There he meets Rustom Sorabjee — the inspirational founder of the magazine who opens Vijay’s eyes to the damage caused to the nation by the mixing of religion and politics. As discord surrounding the local shrine comes to a head, Vijay tries to alert the authorities to the dangers, but his intervention will have consequences he could never have foreseen. The Solitude of Emperors is a stunningly perceptive novel about modern India, what drives fundamentalist beliefs, and what makes someone driven, bold, or mad enough to make a stand.
For info, contact: Jody Perrin @ 416-925-3395

HAT FORUM, Sat. July 30, 11am - 1PM OISE

HAT FORUM:  Sat. July 30, 11am - 1pm, OISE, 252 Bloor Street W
TOPIC: Question: In the changing and overlapping relationships between atheisms, humanisms and secularisms, where do we (as individuals and as a HAT group) wish to position ourselves?

1) Some definition are useful: atheism, humanism, secularism and life-stance (bring your definitions if you can and see some definitions on the HAT website)
2) Does atheism lead to a humanist life stance?
3) Does secularism lead to a humanist life-stance?
4) Can we actualize our commitment to free thought and understanding and welcome any who choose to adopt a humanist life-stance?
(These persons may be atheist but they also might be agnostic, free-thinking, feminist, pan-theist or even secular religious.)

HAT FORUM Sat, July 23, 11am - 1pm, OISE

HAT FORUM:  Saturday, July 23, 2011, 11am - 1pm
O.I.S.E. 252 Bloor Street W, Rm 10-200
Facilitator:  Bill Kennedy
Topic: The riddle of personalities.

1. Their source?
2. Their changeability?
3. Their incompatibility?
4. Their connection to temperament?
5. Their connection to character?

HAT Forum: Saturday July 16, OISE 252 Bloor Street West. Room TBD

HAT Forum: Saturday July 16, OISE 252 Bloor Street West. Room TBD
Time: 11am to 1pm
Facilitator: Alex Benedek

In its socially beneficial context, Intentional Community is an inclusive term for ecovillages, cohousing communities, residential land trusts, communes, student co-ops, urban housing cooperatives, intentional living, alternative communities, cooperative living, and other projects where people strive together with a socially acceptable common vision.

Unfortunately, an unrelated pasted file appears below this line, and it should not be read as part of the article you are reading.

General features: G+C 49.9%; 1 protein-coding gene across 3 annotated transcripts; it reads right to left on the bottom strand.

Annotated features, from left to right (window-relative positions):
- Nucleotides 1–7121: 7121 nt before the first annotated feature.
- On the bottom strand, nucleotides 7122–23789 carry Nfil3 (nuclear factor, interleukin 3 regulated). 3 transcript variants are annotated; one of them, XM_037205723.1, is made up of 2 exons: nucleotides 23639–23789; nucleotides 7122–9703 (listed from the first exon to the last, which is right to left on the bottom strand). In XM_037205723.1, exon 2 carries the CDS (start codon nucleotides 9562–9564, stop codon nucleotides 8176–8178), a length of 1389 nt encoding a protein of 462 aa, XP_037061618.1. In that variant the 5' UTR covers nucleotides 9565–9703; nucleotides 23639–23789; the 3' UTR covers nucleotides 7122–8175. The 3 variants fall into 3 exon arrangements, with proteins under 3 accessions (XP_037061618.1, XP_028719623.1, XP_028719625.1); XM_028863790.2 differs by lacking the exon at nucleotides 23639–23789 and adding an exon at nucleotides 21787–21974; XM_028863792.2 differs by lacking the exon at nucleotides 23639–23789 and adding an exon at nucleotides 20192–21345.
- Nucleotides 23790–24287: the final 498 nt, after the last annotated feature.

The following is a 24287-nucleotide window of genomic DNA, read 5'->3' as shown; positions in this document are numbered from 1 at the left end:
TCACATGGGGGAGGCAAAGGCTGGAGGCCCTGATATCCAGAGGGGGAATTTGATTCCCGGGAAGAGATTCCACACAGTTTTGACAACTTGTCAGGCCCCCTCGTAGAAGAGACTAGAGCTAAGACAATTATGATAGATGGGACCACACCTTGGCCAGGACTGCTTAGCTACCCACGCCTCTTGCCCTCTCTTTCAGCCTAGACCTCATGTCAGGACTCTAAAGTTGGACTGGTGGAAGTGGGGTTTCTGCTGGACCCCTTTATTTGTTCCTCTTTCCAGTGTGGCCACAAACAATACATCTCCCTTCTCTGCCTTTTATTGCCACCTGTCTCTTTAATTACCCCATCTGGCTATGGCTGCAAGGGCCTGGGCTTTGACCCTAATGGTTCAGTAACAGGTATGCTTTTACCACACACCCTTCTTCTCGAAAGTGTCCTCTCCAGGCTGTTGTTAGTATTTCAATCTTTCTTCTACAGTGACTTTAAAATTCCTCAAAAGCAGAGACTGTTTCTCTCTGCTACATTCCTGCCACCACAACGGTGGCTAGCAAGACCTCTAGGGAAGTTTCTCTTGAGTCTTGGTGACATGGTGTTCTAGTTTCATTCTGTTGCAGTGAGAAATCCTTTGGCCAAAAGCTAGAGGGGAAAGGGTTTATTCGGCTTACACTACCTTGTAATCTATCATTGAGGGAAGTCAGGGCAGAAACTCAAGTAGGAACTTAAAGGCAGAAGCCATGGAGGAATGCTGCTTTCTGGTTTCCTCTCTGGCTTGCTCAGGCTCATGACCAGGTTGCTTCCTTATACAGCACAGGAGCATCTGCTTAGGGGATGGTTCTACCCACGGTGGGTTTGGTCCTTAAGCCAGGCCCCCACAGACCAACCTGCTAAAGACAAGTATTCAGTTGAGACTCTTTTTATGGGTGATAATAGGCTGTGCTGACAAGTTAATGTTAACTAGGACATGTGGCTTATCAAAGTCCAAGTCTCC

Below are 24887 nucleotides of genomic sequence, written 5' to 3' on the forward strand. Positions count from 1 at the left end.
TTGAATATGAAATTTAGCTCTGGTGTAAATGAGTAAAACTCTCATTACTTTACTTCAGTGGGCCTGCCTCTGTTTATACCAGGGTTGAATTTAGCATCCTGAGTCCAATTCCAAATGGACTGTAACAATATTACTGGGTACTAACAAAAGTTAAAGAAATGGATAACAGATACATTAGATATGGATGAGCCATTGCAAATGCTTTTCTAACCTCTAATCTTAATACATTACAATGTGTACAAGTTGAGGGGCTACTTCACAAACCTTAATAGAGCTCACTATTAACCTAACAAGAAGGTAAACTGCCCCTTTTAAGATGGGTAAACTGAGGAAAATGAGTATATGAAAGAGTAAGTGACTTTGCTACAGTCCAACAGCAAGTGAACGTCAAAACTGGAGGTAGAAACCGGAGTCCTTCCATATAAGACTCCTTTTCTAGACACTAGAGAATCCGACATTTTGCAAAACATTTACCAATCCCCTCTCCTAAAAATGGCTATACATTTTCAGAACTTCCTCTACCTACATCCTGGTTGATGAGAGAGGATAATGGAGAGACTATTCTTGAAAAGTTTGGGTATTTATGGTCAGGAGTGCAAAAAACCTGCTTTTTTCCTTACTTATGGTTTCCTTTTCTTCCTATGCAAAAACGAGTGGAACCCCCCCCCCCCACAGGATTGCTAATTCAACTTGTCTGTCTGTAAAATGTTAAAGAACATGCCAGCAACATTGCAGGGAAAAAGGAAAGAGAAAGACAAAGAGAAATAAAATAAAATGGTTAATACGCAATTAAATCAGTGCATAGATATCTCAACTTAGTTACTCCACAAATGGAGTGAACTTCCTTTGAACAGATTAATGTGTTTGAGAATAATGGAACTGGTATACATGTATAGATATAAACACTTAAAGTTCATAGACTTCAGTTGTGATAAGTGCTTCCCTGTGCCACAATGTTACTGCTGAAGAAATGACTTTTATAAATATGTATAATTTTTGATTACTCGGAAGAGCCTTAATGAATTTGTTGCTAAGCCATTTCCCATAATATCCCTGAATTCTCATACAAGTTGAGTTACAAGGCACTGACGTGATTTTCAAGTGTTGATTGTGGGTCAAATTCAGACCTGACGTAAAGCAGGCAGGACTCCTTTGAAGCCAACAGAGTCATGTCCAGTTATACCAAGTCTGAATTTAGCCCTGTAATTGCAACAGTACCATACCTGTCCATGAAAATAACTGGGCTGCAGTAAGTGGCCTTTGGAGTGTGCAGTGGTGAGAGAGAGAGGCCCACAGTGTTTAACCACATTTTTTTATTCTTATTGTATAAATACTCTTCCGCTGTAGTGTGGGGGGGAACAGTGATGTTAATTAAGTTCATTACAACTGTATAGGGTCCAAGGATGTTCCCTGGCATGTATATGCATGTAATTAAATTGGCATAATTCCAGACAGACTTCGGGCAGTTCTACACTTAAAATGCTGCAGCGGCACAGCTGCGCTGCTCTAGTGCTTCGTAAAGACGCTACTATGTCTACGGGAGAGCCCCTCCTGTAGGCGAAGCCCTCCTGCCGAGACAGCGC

Link to for more information on the topic of socially beneficial communities.

The most informative internet site that describes “perverse” criminal communities such as youth gangs, motorcycle gangs, ethnic mafias and a variety of legally borderline secret societies is  Sociologically speaking they are also “intentional communities”.

When do communities turn “perverse” and what can society do about it?

ROM: Maya: Secrets of their Ancient World

Royal Ontario Museum | Maya: Secrets of their Ancient World
New exhibit coming to the ROM which also promises to:
"...reveal the truth behind the 2012 'end of days' legend"  

Maya: Secrets of their Ancient World transports visitors to this advanced Mesoamerican culture, including its social organization, ritual activities and ceremonies, predictions around the end of the world and the mysterious collapse of the Classic Maya culture in the 9th century.
Visitors will also learn about the complex calendar, elaborate writing system, and sophisticated architecture and urban centres developed by the Maya. Imagine daily life at a royal court and explore the rulers' connections to their environment, the divine, the cosmos and the passage of time, and the Maya people.
The exhibition features nearly 250 artifacts, including sculptures, ceramics, masks and other precious works, many of which were associated with Maya temples and palaces. Mainly dating to the Maya Classic Period (250 to 900 AD), many of the objects have never before been seen in Canada and are recognized as among the most important archaeological finds ever discovered.
To complement its historically significant artifacts, the exhibition will feature audio-visual components and touchable models for the whole family. Exciting and informative Maya-inspired programs will further engage and inform visitors.

HAT FORUM Sat July 9, 11am - 1pm "Economic Dependency"

HAT FORUM: Sat July 9,  OISE 252 Bloor Street W, Room TBD
TIME:  11am - 1pm Are Government Social Assistance Programs to Aboriginal and Welfare Moderator:  Marilyn Miller
Topic:  Groups, Provincial Transfer Payments, Corporate Bailouts and Foreign Aid Creating Economic Dependency Traps for Recipients?

Moderator:  Marilyn Miller
Calvin Helin, a native American author, lawyer, and international businessman has analyzed economic dependency patterns across native, ethnic, social class, business, and national and international government entities published in two recent books, The Dance of Dependency, 2008, and The Economic Dependency Trap:  Breaking Free to Self Reliance, 2011. 

 “The dependency mindset has become deeply ingrained in generations of cultures that have been dependent on welfare, such as inner-city African Americans, Latinos, and poor southern whites and the people of western Ireland as well as East Germany’s formerly communist population and people through the African continent.”

 “The fallout, in terms of social pathology and dysfunctional attitudes throughout the world, is surprisingly similar to that experienced by indigenous people exposed to enforced dependency as a result of government policy.” “In regard to the indigenous people of North America, welfare has spawned an artificial environment that has led to a dependency mindset over many generations” in contrast to their earlier culture of self-reliance and interdependent family and tribal cooperation.